“It’s only a joke” –

I have mainly been a bystander in the issue of race, but this week I was forcefully thrust from the green room to the main stage. It started out with a seemingly innocent question –

“do they have malls in England?”

I wasn’t paying much attention to his question, and I mentally swatted it away. Then my brain woke up and replayed the question in my mind,

“do they have malls in Africa?”

I was shocked at the crude ignorance of the question, and told the chortling teenage boy who asked

“you’re kidding me right?”

But he wasn’t. His purview of Africa had collapsed the entire continent into a single amorphous mass that was distinguished by one thing, poverty. To be fair I have dealt with my share of woefully ignorant people who have asked if I know their african friend in another country, or who have asked me if I speak “African.” It is annoying, it is ignorant, but there is no malice in their questions.

An hour or so later, another group gathered. And a question was thrown out about what I was going to name my child. I didn’t pay much heed to suggestions, but slowly the flight of the conversation went from blue skies to heavy turbulence in a matter of minutes. The dialogue was whirling in my mind as I tried to make sense of what was happening. It was like being in the twilight zone.

“you should call her simba, it’s better than other black names like sheneekwa.”

“no you should call kunta kente.” (laughing)

another person joins the banter

“oh isn’t that from the movie roots? I’ve only seen the first part. I remember black slave boobies that’s all”

(laughter, and smirking from the three talking.)

There were other comments made, and I don’t claim my recollection to be totally accurate, but my head was swimming. The same guys that I had shared conversation with, and could call ‘friend’ saw nothing wrong in spouting crass, bigoted, borderline racist comments about black people in general and my future child specifically. I collected myself, and steeled my voice. Right there in that public area that they had rotted with their verbal fungus, I rebuked them for their insensitivity, their ignorance, and told them  they had offended me to the core of my humanity.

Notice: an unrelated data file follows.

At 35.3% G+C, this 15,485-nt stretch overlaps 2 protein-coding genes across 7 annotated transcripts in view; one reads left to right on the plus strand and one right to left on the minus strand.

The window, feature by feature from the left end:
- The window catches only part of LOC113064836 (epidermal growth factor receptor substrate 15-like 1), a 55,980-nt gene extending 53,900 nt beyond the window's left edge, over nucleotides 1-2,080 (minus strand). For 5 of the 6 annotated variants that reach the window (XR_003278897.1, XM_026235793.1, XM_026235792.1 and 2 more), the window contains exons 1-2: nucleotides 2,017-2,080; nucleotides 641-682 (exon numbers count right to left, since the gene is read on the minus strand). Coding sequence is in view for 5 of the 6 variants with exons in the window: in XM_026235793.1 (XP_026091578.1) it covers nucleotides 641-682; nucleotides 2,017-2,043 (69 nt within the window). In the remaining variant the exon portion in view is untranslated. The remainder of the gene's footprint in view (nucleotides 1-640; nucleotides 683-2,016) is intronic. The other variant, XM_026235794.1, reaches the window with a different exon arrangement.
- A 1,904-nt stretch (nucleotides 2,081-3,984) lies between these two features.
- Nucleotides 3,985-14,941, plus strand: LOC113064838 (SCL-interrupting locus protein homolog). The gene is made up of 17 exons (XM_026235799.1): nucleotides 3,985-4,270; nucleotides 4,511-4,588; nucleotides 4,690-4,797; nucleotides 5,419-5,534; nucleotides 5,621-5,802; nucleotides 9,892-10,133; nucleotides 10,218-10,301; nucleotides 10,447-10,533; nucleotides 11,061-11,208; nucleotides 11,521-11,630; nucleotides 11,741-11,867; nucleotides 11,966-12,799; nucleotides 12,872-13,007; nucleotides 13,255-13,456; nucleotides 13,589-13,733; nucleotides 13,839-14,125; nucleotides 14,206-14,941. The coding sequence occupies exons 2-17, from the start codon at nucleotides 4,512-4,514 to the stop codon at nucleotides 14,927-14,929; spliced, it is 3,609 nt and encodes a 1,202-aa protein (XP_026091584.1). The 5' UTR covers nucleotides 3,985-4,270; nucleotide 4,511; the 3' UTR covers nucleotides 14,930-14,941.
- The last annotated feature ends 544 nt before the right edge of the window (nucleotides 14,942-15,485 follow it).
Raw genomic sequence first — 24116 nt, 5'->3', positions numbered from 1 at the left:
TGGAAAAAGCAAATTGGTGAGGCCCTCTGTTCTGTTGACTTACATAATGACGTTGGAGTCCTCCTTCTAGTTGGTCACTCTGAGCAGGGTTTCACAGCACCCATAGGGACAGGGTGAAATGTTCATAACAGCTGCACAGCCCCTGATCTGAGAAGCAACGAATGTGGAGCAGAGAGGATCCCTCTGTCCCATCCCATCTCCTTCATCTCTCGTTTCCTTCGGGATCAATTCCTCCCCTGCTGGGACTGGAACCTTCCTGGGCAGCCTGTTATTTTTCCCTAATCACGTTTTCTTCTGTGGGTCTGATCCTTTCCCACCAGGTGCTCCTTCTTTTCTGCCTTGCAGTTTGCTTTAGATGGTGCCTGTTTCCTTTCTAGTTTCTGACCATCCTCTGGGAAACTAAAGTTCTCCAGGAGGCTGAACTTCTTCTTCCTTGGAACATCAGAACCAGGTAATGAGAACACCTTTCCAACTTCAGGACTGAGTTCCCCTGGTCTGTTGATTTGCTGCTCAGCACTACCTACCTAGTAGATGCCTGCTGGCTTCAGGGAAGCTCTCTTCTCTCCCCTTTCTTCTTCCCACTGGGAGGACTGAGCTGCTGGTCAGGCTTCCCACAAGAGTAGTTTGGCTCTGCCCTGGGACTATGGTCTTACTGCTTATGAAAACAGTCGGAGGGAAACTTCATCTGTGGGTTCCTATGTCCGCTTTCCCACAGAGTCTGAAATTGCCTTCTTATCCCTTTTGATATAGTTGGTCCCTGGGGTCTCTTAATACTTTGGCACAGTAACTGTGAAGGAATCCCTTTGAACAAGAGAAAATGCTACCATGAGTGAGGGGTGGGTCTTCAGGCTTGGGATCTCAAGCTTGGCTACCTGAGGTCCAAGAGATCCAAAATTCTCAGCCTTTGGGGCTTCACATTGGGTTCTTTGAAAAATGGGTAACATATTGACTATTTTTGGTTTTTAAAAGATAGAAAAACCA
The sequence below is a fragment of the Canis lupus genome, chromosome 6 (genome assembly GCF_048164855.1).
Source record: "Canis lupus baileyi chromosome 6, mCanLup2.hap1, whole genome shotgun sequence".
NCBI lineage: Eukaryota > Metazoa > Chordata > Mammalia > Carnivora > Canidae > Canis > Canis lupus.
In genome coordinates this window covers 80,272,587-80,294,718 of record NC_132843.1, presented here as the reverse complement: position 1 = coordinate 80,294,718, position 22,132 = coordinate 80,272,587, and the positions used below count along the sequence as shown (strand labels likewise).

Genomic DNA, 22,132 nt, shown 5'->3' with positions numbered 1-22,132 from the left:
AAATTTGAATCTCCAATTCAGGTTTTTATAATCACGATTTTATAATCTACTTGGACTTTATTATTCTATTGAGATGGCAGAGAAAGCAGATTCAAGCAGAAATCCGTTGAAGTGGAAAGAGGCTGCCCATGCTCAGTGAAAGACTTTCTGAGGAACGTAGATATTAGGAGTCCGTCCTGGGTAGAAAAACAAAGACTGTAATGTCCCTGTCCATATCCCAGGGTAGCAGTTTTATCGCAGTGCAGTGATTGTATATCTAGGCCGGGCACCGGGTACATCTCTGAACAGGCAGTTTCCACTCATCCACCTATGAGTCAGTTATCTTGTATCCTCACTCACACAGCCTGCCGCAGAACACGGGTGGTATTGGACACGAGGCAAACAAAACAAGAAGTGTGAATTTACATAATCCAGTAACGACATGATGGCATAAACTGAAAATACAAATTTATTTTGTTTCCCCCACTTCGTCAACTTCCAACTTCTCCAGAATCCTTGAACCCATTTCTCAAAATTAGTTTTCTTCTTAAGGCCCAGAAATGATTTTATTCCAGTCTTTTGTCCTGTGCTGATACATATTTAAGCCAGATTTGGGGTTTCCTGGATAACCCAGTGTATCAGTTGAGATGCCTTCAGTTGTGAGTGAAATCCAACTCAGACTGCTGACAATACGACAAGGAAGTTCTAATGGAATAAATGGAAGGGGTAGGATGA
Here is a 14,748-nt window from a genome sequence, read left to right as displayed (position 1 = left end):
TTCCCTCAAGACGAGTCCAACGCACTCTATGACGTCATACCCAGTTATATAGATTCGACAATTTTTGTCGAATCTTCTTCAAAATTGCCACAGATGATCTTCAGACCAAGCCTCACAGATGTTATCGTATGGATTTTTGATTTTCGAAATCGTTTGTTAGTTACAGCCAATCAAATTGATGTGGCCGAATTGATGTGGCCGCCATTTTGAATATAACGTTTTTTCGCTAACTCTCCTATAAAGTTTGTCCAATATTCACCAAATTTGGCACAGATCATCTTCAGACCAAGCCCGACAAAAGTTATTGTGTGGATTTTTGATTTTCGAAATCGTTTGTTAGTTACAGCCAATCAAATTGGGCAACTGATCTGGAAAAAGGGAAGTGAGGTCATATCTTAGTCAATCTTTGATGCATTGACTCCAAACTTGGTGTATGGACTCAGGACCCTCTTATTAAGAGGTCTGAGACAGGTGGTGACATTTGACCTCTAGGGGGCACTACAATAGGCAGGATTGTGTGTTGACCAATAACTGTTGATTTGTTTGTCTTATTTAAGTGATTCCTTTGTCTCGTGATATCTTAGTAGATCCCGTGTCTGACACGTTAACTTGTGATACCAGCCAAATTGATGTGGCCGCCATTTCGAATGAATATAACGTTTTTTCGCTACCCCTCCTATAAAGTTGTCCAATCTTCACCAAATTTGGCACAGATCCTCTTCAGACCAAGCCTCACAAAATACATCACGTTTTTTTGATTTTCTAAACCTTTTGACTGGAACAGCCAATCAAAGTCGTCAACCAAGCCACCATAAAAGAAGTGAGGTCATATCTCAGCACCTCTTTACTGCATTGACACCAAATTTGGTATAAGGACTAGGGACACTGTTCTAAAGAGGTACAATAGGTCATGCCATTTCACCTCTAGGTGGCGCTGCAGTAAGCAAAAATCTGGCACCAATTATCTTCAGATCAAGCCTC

As a Ghanaian who as stood in the oldest slave castle in the world (El Mina), and seen the  line, 2 ft high against a slave dungeon, that marks feces level of dysentery ridden, pox addled, dehumanized people, I did not find their jokes funny. As the future  father of a black child, I did not find it funny that she could be born into a world where she would have to impotently stand by as her heritage and race are torn apart in the slobbering teeth of rabid racist words. As a Christian who believes to the core of his being that “love thy neighbour as thy self” reflects the heart of God, and restores in man the broken image of God – I did not find their jokes restorative to my humanity.

I am still unsettled by this episode, and as a Christian I wonder how I can broker a redemptive space in this tangled world that casually transmits such rancid concepts. Have you ever dealt with a situation like this? I would love to hear your thoughts on how to turn something as bitter as this into a learning experience for all involved.